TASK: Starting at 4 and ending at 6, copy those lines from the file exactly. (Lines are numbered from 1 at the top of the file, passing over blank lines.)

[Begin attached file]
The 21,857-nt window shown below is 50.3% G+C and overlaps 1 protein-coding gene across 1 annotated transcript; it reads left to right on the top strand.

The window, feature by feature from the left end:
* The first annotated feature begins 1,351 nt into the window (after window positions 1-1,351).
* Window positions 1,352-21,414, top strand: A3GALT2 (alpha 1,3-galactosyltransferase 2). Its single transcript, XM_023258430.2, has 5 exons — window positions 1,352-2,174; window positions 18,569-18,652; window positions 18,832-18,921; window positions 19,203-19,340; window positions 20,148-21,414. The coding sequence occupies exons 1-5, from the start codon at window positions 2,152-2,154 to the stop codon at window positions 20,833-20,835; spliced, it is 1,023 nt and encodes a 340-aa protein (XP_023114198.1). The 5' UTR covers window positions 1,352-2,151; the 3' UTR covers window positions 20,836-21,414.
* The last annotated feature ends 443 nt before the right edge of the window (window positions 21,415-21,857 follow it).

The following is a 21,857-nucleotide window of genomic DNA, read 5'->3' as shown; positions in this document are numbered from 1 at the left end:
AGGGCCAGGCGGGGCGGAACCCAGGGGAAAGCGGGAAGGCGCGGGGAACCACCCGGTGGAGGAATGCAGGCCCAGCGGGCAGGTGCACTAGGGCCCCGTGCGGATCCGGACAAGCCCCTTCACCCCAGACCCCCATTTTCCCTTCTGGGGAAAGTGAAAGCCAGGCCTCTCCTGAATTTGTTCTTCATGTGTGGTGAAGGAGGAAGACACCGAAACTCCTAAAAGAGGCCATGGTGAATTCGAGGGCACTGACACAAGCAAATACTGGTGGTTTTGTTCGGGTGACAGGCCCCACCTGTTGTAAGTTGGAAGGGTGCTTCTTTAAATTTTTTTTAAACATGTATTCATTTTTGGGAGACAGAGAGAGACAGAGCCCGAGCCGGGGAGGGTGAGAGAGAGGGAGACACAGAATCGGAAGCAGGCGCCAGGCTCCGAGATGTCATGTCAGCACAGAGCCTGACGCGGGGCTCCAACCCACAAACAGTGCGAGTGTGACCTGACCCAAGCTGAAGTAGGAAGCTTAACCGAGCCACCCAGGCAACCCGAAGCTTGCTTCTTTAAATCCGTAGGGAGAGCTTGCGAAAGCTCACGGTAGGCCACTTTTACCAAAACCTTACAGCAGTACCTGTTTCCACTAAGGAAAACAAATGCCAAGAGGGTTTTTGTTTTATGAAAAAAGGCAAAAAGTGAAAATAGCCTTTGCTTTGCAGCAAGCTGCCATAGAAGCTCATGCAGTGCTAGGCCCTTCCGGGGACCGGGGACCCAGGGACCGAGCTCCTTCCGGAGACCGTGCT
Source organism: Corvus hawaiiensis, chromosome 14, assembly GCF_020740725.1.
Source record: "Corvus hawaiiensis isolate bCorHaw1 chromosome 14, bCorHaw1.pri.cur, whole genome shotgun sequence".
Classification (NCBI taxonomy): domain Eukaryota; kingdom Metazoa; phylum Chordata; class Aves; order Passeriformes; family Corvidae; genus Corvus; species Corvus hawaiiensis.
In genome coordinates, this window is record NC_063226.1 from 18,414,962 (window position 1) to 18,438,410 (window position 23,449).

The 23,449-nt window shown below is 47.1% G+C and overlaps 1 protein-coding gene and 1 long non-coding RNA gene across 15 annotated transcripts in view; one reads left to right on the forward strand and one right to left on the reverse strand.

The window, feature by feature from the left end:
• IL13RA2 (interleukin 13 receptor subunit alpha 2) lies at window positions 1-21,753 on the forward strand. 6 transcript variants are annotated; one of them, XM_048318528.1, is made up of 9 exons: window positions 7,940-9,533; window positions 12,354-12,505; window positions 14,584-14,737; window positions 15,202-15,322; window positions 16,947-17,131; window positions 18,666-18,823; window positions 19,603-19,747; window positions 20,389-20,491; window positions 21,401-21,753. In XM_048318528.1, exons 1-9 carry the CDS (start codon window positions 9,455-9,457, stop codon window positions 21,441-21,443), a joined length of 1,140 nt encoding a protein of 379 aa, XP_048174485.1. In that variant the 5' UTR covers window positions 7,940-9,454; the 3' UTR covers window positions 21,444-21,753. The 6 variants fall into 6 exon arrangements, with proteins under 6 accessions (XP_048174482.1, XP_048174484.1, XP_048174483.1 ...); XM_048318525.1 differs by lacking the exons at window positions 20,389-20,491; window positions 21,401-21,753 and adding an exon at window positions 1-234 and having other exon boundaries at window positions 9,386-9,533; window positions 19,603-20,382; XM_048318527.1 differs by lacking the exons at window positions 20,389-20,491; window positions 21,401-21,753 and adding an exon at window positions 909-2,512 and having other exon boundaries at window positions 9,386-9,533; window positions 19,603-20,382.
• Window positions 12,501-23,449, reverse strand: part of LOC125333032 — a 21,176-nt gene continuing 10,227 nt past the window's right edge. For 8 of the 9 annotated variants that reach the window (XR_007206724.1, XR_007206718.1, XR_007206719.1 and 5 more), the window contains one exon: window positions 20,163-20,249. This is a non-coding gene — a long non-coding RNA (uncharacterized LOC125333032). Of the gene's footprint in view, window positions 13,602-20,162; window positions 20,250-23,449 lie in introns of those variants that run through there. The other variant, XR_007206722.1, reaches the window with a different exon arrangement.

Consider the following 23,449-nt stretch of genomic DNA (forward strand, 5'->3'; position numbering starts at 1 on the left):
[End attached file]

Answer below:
* Window positions 1,352-21,414, top strand: A3GALT2 (alpha 1,3-galactosyltransferase 2). Its single transcript, XM_023258430.2, has 5 exons — window positions 1,352-2,174; window positions 18,569-18,652; window positions 18,832-18,921; window positions 19,203-19,340; window positions 20,148-21,414. The coding sequence occupies exons 1-5, from the start codon at window positions 2,152-2,154 to the stop codon at window positions 20,833-20,835; spliced, it is 1,023 nt and encodes a 340-aa protein (XP_023114198.1). The 5' UTR covers window positions 1,352-2,151; the 3' UTR covers window positions 20,836-21,414.
* The last annotated feature ends 443 nt before the right edge of the window (window positions 21,415-21,857 follow it).

The following is a 21,857-nucleotide window of genomic DNA, read 5'->3' as shown; positions in this document are numbered from 1 at the left end: